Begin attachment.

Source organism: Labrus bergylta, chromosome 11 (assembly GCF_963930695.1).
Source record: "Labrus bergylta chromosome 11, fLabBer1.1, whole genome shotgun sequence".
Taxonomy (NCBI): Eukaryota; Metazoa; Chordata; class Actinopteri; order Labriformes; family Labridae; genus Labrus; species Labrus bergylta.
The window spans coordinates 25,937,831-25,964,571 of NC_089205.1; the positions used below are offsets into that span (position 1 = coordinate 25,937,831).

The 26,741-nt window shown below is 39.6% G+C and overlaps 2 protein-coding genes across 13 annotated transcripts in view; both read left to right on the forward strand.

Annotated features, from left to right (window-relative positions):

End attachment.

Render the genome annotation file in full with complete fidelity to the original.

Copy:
Source organism: Labrus bergylta, chromosome 11 (assembly GCF_963930695.1).
Source record: "Labrus bergylta chromosome 11, fLabBer1.1, whole genome shotgun sequence".
Taxonomy (NCBI): Eukaryota; Metazoa; Chordata; class Actinopteri; order Labriformes; family Labridae; genus Labrus; species Labrus bergylta.
The window spans coordinates 25,937,831-25,964,571 of NC_089205.1; the positions used below are offsets into that span (position 1 = coordinate 25,937,831).

The 26,741-nt window shown below is 39.6% G+C and overlaps 2 protein-coding genes across 13 annotated transcripts in view; both read left to right on the forward strand.

Annotated features, from left to right (window-relative positions):